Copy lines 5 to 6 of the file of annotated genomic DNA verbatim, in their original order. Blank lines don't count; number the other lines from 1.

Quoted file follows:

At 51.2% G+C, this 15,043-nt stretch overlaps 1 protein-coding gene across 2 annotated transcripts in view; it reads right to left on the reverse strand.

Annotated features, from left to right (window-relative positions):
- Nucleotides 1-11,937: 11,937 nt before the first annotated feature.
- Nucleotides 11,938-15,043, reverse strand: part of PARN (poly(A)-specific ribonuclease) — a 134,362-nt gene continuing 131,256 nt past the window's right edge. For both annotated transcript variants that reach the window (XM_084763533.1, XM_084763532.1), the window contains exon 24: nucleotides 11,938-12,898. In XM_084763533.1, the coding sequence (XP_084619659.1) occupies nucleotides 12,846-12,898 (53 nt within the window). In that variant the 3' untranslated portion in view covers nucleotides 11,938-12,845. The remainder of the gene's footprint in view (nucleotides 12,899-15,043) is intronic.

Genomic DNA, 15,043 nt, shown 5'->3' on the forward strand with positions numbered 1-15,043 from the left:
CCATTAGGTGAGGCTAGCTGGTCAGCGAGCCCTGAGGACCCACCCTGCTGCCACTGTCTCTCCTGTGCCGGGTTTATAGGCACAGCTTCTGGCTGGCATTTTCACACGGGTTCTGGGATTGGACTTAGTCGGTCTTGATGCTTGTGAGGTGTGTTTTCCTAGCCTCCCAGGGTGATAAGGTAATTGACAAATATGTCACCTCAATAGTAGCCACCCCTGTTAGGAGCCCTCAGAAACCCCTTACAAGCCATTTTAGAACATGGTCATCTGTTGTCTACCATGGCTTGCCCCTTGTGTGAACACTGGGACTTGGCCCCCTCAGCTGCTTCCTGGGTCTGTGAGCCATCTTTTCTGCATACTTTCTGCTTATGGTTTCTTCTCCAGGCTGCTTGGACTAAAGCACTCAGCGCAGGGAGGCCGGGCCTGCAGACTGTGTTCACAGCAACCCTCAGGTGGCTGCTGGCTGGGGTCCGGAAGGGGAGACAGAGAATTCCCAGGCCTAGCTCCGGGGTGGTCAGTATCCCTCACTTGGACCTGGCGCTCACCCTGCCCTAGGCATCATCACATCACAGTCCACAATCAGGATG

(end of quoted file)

Genomic DNA, 15,043 nt, shown 5'->3' on the forward strand with positions numbered 1-15,043 from the left:
CCATTAGGTGAGGCTAGCTGGTCAGCGAGCCCTGAGGACCCACCCTGCTGCCACTGTCTCTCCTGTGCCGGGTTTATAGGCACAGCTTCTGGCTGGCATTTTCACACGGGTTCTGGGATTGGACTTAGTCGGTCTTGATGCTTGTGAGGTGTGTTTTCCTAGCCTCCCAGGGTGATAAGGTAATTGACAAATATGTCACCTCAATAGTAGCCACCCCTGTTAGGAGCCCTCAGAAACCCCTTACAAGCCATTTTAGAACATGGTCATCTGTTGTCTACCATGGCTTGCCCCTTGTGTGAACACTGGGACTTGGCCCCCTCAGCTGCTTCCTGGGTCTGTGAGCCATCTTTTCTGCATACTTTCTGCTTATGGTTTCTTCTCCAGGCTGCTTGGACTAAAGCACTCAGCGCAGGGAGGCCGGGCCTGCAGACTGTGTTCACAGCAACCCTCAGGTGGCTGCTGGCTGGGGTCCGGAAGGGGAGACAGAGAATTCCCAGGCCTAGCTCCGGGGTGGTCAGTATCCCTCACTTGGACCTGGCGCTCACCCTGCCCTAGGCATCATCACATCACAGTCCACAATCAGGATG